Iowa's Forgotten General
Matthew Mark Trumbull and the Civil War
Publication Year: 2007
Published by: University of Iowa Press
Title Page, Copyright, Dedication
Table of Contents
While doing research for my book From Blue Mills to Columbia: Cedar Falls and the Civil War (Iowa State University Press 1993), I came to know a Union officer from Iowa named Matthew Mark Trumbull, captain of the Butler County Union Guards. Trumbull, known as “the hero of the Hatchie,” was a minor character in the Blue Mills book, but the research led me to a remarkable article by Ray Boston of the University of Illinois-Urbana. Boston’s article is titled “General Matthew Mark Trumbull, Respectable Radical”...
Chapter 1. The Chartist
His mother said that he had been born on the 30th, but his father said the birth was actually past midnight on the 31st. Their disagreement was settled by the attending doctor who said that the baby was born on the very instant of midnight “and consequently not properly born at all.”2 The next difficulty was his actual place of birth. The dividing line between St. John’s and St. Margaret’s parishes “ran through my father’s house and lengthwise...
Chapter 2. My Light Is None the Less for Lighting My Neighbor
The story of an American immigrant is always the story of a person who has strong reasons for fleeing one country and equally strong reasons for choosing to go to another country. For Trumbull those reasons were resentment and ambition. He very much resented the class structure of his native England. He resented being looked down upon as a “commoner” when he knew that he was as good a man as any. And Trumbull was ambitious. He knew that he was capable of accomplishing much, if...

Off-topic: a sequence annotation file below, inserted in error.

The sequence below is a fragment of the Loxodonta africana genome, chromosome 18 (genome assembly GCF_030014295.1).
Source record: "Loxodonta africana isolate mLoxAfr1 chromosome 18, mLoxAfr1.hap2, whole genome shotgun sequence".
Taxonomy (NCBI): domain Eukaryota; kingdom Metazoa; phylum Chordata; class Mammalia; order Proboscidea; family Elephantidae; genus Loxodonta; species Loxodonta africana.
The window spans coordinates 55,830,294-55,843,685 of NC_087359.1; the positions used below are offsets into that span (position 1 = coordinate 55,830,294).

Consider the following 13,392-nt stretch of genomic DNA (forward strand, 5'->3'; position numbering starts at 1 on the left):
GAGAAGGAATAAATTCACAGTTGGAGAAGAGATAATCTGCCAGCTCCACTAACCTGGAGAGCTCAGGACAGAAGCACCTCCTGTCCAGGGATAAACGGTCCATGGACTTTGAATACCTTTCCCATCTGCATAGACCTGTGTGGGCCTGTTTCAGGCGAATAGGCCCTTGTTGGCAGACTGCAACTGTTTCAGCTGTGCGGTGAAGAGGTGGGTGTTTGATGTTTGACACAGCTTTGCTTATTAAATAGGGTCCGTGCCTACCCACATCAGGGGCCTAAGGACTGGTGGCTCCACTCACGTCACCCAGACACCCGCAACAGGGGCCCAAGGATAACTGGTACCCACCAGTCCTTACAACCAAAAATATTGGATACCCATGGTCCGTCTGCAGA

Chapter 3. Iowa
The “free soil of the western prairies” meant Iowa. Trumbull, Christiana, and Matthew Jr. were one of many families who crossed the Mississippi River by ferryboat and found themselves in “the beautiful land.” Iowa was a young state, admitted to the Union in 1846, a pioneer state where an ambitious man could make his mark. By the terms of the Missouri Compromise of 1820, Iowa was a state that was off limits...
Chapter 4. The Butler County Union Guards
Trumbull left the Iowa Legislature after one term and was never again elected to such an office, but the experience had been very good for him. He believed that he had done some good for his constituents, “... and my experience in the legislature enlarged the circle of my acquaintance with prominent men, which was of great benefit to me in a professional way.”1 As Trumbull resumed his law practice, the country continued on its race to war. ...
Chapter 5: The Matter of Rank
A Civil War regiment was made up of ten one-hundred-man companies, lettered “A” through “K” (with “J” omitted). A captain commanded each company while a colonel, lieutenant colonel, and major commanded each regiment. Trumbull and the other captains had raised their companies without guarantees of their eventual regimental designations. However, because the men elected each company’s officers and noncommissioned officers, it was understood that those ranks would continue. ...
Chapter 6: The Shelbina Affair